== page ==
Have you ever walked into a giant thrift store and felt overwhelmed? Do you feel like you never find anything good? Do you know someone who is always showing off items they found at a thrift store? Here are my best tips from my 18 years of thrifting.
Go through your house first. Gather up a donation pile. Go into your closet with a trash bag in hand. Snatch up those old toys your kids never play with. Get rid of the things that are cluttering up your space. Out with the old, in with the new-to-you.
Look for thrift stores in nicer areas. It just makes sense that the higher-income areas will have nicer merchandise and generally less customers.
Shop in the opposite season. Spring cleaning time is the best time to find a great winter coat. Summer is great for buying jeans. Back-to-school time is best for kid’s clothing.
Know what you’re looking for. And be specific. Example: I need a retro house dress in a casual print with large front pockets. Or, I need a pair of dark straight-leg jeans that fit. I want to redecorate the wall in the entry hall. I need funky fabric for a quilt. Don’t go shopping without a plan. You’ll end up with a bunch of cute junk you can’t use, it will clutter up your house, and you’ll end up donating it.
Pick through the rack one piece at a time. Go to the section you need (ex. jeans). Start at one end of the rack in your size. Slide each hanger across the bar as you work your way down the rack. If you don’t do this, you will miss something great. There’s always that one “score!” piece hiding between two ugly pieces; hanging halfway off the hanger.
Know your size. Your real size, not the size you want to be. Don’t waste time with pieces that are sooo cute but in your heart of hearts you know: that ain’t gonna fit. It’s also handy to keep a list on your phone’s notepad of your measurements and your family’s sizes.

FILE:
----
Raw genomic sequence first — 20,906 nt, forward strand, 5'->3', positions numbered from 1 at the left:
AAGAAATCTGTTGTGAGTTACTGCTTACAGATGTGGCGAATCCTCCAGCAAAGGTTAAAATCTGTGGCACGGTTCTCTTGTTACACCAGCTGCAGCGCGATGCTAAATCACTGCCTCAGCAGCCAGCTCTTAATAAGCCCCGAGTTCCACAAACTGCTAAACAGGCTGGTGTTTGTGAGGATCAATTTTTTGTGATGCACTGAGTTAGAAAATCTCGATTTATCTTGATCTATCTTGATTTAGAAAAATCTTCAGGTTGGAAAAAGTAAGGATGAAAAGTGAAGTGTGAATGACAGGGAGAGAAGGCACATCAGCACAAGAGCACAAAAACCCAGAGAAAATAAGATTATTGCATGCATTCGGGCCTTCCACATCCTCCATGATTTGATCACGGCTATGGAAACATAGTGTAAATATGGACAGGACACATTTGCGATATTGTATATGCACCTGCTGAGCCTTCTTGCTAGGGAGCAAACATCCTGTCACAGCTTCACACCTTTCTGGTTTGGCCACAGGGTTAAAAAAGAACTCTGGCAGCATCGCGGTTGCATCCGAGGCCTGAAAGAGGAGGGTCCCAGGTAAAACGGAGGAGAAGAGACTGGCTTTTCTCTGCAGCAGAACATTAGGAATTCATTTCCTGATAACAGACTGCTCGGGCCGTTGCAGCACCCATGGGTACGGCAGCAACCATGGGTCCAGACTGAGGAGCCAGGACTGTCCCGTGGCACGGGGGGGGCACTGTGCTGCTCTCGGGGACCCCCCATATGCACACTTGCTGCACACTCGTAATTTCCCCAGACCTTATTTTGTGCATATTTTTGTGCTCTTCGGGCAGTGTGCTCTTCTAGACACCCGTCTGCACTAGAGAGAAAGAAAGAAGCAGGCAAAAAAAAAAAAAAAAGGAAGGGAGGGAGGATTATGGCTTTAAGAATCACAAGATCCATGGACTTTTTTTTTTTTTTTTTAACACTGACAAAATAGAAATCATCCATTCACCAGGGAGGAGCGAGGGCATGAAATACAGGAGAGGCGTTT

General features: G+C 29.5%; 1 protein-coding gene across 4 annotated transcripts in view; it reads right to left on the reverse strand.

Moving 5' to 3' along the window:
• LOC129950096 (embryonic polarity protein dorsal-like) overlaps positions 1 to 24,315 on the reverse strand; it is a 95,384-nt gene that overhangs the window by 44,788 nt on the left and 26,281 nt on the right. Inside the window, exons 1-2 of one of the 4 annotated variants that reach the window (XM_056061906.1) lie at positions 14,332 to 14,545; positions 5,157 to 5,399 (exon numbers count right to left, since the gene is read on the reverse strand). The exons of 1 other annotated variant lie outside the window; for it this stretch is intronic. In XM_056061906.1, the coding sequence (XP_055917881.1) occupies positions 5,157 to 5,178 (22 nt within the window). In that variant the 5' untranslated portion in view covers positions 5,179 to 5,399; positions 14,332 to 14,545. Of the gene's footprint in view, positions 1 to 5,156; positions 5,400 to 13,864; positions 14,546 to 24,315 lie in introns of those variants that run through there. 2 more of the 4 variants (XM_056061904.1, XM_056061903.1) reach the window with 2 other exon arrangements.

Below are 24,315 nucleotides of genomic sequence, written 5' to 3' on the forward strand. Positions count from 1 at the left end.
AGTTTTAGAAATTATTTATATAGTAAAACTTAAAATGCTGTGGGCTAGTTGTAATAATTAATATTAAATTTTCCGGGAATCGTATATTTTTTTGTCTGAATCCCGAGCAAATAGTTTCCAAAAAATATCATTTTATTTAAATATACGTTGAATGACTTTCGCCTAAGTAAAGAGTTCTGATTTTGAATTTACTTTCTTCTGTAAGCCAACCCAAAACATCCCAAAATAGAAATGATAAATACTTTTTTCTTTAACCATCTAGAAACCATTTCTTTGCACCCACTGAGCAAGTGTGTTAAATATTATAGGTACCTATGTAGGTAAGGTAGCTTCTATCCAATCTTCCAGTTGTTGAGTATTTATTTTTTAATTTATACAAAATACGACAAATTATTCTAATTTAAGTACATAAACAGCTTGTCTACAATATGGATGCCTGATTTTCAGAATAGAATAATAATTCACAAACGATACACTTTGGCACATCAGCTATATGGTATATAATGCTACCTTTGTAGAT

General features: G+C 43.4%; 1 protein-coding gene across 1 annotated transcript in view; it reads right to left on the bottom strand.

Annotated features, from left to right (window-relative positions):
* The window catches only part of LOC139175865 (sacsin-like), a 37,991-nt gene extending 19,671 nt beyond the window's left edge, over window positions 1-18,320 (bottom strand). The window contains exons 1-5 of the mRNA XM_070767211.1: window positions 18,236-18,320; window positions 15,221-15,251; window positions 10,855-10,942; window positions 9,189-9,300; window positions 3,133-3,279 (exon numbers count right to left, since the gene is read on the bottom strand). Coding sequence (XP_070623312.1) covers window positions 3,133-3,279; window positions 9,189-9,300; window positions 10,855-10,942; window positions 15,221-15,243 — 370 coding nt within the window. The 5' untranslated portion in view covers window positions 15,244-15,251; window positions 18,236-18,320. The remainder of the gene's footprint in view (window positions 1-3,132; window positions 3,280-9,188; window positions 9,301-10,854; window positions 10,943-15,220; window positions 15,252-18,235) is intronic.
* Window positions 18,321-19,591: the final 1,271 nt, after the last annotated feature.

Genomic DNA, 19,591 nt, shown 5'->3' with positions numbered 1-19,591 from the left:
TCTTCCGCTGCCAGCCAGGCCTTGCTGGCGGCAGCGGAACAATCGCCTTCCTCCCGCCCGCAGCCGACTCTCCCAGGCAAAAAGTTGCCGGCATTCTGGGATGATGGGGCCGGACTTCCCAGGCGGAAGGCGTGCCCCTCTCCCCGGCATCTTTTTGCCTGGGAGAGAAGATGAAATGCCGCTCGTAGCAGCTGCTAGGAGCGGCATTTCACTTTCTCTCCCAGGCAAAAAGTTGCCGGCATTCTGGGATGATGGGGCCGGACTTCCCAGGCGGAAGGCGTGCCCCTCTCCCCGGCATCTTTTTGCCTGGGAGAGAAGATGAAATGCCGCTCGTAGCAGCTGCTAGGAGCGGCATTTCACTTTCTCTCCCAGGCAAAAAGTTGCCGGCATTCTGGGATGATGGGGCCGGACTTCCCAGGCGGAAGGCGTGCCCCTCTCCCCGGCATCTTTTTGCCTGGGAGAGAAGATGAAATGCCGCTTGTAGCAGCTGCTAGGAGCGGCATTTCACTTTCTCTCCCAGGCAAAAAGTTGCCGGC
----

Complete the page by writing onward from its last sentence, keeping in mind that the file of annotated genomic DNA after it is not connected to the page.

Try it on. The return policy: No returns. Don’t just eyeball it and think it will fit. Some clothes are wonky, some look bad on a hanger but look great when you put it on. This is most important for jeans. It’s easier to spot holes, rips, tears, and stains when you have it on.
- As you try them on, separate the items that don’t work from the ones that do. Put all clothes back on the hanger as you take it off. When you’re finished, you can walk out of the dressing room with two sets of clothes and easily deposit the unwanted items to the reject rack.
Know what items are must buys and which ones are never buys.
- Must buys: stainless steel briefcases, treasure chests, serving trays, candlestick holders, picture frames, framed mirrors, lace tablecloths, lace doilies, good quality wicker baskets, awesome lamps, bookends, candlesticks, framed art, sturdy cardigan sweaters, well-fitting blazer, anything clothing made with corduroy material (for sewing).
- Never buys: athletic shoes, hats, wigs, sheets, bedding, pillows, mattresses, pet beds, or underwear. Most thrift stores wash clothing as it’s donated, but that doesn’t kill the bad stuff. Think athlete’s foot, toe fungus, fleas, bedbugs, and lice.
Know that your donation and patronage is helping someone else. Whether it’s a charity or the thrift store is a small local business, it’s beneficial to your community. AND it’s recycling.